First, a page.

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Give Prunes a Chance

March 19, 1997|FAYE LEVY | SPECIAL TO THE TIMES; Levy is the author of "Faye Levy's International Chicken Cookbook" (Warner Books, 1992)

It's hard to understand many Americans' prejudice against prunes. The pleasing sweet taste and moist, smooth texture of prunes are a winning combination. I suspect many people pass up prunes just because they have heard too many times about how good they are for the digestive system.

Other countries don't share this bias. As you walk along market streets in Paris, you'll notice bakeries showing off pound cakes with prunes and charcuteries displaying rolled pork roasts adorned with a row of prunes neatly tied to the top. If the prunes come from the area of Agen in southwest France, which is famed for its fine quality prunes, this fact will be proudly noted on the label.

One of the first dishes we learned in a course on regional French cooking at La Varenne Cooking School was lapin aux pruneaux, a savory entree of rabbit in red wine sauce with prunes. I like to prepare an easy variation using chicken. The prunes' sweetness helps balance the wine's acidity, so there's no need to boil the wine at length to tone down its sharpness.

Prunes are popular in Jewish cooking as well. Tzimmes, a stew of carrots and prunes and often meat, is a favorite dish in Eastern European Jewish homes. Prunes make a delicious filling for hamantaschen, the three-corner pastries prepared for the Jewish holiday Purim.

Nutritionally, prunes have a lot going for them. They are high in fiber, both soluble and insoluble, and are a good source of beta carotene, B vitamins, iron and potassium. A few prunes make a sweet, satisfying snack. For low-fat cakes, some chefs now substitute prune puree for part of the fat because it produces richer-tasting, smoother-textured baked goods.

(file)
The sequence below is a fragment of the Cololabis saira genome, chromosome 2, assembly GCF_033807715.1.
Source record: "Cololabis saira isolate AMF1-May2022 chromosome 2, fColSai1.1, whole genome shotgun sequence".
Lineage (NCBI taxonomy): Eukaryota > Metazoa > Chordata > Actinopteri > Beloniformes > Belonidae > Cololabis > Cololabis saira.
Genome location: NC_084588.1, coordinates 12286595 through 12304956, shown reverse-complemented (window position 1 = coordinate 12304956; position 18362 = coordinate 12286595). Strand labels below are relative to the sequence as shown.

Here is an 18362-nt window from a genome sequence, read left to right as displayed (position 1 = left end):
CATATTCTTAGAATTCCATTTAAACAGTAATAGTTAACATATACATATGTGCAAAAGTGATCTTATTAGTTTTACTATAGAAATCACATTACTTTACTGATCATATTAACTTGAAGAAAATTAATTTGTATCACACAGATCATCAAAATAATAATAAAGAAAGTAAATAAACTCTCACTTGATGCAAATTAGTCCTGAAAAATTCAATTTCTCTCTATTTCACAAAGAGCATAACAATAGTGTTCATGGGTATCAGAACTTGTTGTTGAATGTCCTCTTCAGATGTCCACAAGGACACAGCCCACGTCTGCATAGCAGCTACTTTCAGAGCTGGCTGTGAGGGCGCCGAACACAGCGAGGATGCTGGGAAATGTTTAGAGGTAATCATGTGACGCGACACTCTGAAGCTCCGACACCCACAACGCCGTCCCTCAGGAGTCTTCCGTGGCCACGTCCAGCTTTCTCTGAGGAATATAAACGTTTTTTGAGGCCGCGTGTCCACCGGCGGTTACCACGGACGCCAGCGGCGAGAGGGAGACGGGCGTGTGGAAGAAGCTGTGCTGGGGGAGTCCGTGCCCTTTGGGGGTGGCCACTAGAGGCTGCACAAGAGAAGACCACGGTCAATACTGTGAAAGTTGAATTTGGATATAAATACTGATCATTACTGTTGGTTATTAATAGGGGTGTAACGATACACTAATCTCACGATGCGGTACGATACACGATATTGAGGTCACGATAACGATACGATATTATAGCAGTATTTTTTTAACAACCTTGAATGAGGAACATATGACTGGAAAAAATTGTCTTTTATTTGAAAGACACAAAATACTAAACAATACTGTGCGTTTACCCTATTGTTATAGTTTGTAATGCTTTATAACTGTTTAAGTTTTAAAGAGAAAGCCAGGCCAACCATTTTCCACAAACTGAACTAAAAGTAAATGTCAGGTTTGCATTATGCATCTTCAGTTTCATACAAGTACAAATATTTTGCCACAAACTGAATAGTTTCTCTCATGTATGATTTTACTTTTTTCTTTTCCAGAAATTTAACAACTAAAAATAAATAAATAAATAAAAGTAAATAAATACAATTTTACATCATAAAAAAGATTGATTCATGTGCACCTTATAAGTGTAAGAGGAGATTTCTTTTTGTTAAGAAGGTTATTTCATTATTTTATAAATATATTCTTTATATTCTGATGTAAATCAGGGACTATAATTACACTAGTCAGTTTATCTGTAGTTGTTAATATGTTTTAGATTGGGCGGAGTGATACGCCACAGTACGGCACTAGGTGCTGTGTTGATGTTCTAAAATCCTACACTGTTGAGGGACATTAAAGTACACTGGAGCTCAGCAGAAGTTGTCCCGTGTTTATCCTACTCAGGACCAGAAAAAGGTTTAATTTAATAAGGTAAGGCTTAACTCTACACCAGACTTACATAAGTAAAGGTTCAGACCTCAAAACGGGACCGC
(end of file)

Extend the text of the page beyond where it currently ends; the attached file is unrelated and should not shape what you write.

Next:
2 tablespoons oil

2 1/2 to 3 pounds chicken breast halves, patted dry


Freshly ground black pepper

1 small onion, finely chopped

1 1/2 tablespoons flour

1 cup dry red wine

1 cup chicken stock or broth

1 bay leaf

1 large thyme sprig or 1/2 teaspoon dried

1 cup moist pitted prunes

1 tablespoon chopped parsley

Serve this tasty entree with rice, couscous or steamed new potatoes and carrots, sugar snap peas or green beans.

Heat oil in large deep skillet or Dutch oven over medium heat. Add enough chicken to fill skillet. Cook chicken in batches to avoid overcrowding pan. Sprinkle chicken with salt and pepper to taste and brown on all sides. Transfer pieces to plate as they are done.

Add onion to skillet and saute over medium-low heat until golden, about 5 minutes. Add flour and cook and stir over low heat 30 seconds. Remove from heat. Stir in wine, return to heat and bring to simmer, stirring constantly.

Add stock, bay leaf and thyme. Stir and bring to simmer. Add chicken and juices from plate. Cover and cook over low heat, turning once and stirring sauce occasionally, until chicken is tender when pierced with knife, about 20 minutes. (Note: If you prefer to use chicken legs or thigh pieces, simmer them in the sauce about 30 minutes.)

Transfer pieces to serving dish. Cover and keep warm.

Discard bay leaf and thyme sprig and skim excess fat from sauce. Add prunes. Cover and simmer over low heat until just tender, about 10 minutes. Taste sauce and adjust seasoning. Spoon sauce and prunes over chicken. Sprinkle with parsley.

4 servings. Each serving:

590 calories; 409 mg sodium; 136 mg cholesterol; 27 grams fat; 30 grams carbohydrates; 47 grams protein; 0.99 gram fiber.

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